Book a table for a dim sum lunch or tasting menu or one of the current evening tasting menus, a three-hour-long event known as "the Collections of China" that takes diners across China's 14 international borders. A. Wong is open for lunch and dinner from Tuesday to Saturday. Reservations are required.


+44 (0) 20 7828 8931

70 Wilton Road, Pimlico, London, SW1V 1DE

Donia Restaurant

Newly-opened Donia is London's restaurant de jour; its name and Filipino flavors are currently on the tip of every London-based food critic's tongue. Set up by The Maginhawa Group, founded by Ramo Ramen's Omar Shaw and Florence Mae Maglanoc, Donia has only been open a scan few months, but its popularity is proving to reflect the quality of the food coming out of the kitchen as well as the public's desire for more Filipino flavors and culinary representation.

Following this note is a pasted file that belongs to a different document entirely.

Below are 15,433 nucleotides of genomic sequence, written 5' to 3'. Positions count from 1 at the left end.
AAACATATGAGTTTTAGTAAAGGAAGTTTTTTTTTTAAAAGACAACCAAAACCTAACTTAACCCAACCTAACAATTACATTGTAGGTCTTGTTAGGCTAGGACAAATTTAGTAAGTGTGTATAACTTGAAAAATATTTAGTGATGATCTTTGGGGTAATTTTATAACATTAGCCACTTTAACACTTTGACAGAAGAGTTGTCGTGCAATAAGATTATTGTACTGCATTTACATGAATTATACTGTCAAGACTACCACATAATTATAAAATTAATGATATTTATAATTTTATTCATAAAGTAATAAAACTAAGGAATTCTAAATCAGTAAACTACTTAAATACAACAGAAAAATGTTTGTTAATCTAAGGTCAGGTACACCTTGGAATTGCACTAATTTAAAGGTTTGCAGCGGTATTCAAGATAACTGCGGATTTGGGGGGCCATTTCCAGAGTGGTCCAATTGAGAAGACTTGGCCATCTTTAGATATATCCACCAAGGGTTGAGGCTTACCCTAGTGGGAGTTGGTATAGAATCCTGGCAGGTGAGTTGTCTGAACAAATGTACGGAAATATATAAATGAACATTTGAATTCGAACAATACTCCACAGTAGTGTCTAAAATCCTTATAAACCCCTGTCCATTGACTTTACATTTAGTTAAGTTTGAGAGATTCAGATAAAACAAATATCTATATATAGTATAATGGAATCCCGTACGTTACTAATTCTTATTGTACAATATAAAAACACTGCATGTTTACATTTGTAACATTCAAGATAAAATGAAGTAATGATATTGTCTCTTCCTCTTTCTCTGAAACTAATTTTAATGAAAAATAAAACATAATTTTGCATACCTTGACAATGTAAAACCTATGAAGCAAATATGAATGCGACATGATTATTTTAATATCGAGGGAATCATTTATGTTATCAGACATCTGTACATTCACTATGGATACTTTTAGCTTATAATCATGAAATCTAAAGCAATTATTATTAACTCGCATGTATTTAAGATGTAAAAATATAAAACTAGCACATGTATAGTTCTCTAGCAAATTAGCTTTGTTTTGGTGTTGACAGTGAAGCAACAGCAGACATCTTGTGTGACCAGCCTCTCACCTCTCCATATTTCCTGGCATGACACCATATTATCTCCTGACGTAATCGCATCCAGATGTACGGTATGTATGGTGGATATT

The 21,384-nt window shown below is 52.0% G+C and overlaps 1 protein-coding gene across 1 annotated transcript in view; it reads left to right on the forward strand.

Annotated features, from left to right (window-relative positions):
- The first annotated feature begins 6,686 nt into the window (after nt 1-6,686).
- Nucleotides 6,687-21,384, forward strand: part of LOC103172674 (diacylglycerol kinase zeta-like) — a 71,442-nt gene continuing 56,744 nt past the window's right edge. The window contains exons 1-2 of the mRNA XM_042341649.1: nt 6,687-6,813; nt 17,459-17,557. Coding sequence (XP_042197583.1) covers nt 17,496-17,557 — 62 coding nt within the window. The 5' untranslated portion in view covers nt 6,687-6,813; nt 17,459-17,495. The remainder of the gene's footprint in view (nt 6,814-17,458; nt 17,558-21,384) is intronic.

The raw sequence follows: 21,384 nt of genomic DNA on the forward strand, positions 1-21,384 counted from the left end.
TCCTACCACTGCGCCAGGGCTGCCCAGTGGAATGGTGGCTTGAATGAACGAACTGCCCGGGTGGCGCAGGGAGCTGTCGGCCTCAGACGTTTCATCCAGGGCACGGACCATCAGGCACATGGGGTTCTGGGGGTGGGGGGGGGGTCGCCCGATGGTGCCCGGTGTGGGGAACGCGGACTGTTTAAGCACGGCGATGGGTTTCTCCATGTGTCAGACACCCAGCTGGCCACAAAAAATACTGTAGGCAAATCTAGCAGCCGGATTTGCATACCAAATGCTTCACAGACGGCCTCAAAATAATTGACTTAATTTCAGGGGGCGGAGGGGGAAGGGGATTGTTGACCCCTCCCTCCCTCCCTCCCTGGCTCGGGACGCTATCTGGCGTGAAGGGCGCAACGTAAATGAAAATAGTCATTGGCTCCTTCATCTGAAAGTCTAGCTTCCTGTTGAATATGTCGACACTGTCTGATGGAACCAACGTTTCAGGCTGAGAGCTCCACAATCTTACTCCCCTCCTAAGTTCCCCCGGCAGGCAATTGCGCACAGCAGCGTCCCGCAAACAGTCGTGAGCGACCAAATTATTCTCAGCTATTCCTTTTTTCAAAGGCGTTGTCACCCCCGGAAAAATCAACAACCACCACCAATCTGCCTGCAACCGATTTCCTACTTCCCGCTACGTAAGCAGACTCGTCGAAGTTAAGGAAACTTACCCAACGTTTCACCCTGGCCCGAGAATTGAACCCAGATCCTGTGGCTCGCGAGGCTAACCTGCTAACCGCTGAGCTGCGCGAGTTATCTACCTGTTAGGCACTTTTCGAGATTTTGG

Start with adobo mushroom croquetas, the salted egg and tomato salad, or a sea bream kinilaw, a Filipino version of raw cured fish similar to ceviche. Main dishes include lamb shoulder caldereta pie and chicken inasal. Finish the dining experience with a scoop of ube or guyabano ice cream. Donia is open for lunch and dinner from Tuesday to Sunday and closed on Mondays.


+44 (0) 203 340 8775

2.14 Top Floor Kingly Court, Carnaby St, London, W1B 5PW

Ong Ong Buns

Named after the owners, Icy and Aaron's beloved cat (obviously), Ong Ong Buns is an independent bakery selling a range of sweet and savory buns from Hong Kong, Malaysia, South Korea, Japan, and more. These slightly sweet, fluffy buns are filled with a variety of flavors. Savory buns feature favorites like char siu pork, halal chicken curry, kimchi and jackfruit, and stand-out Korean garlic bread. There are plenty of sweet fillings, too, including the Ong Ong signature bun, which includes a filling of custard and coconut topped with a sweet crumble. The bun is inspired by the bo lo bao (pineapple bun) and gai mei bao (cocktail bun).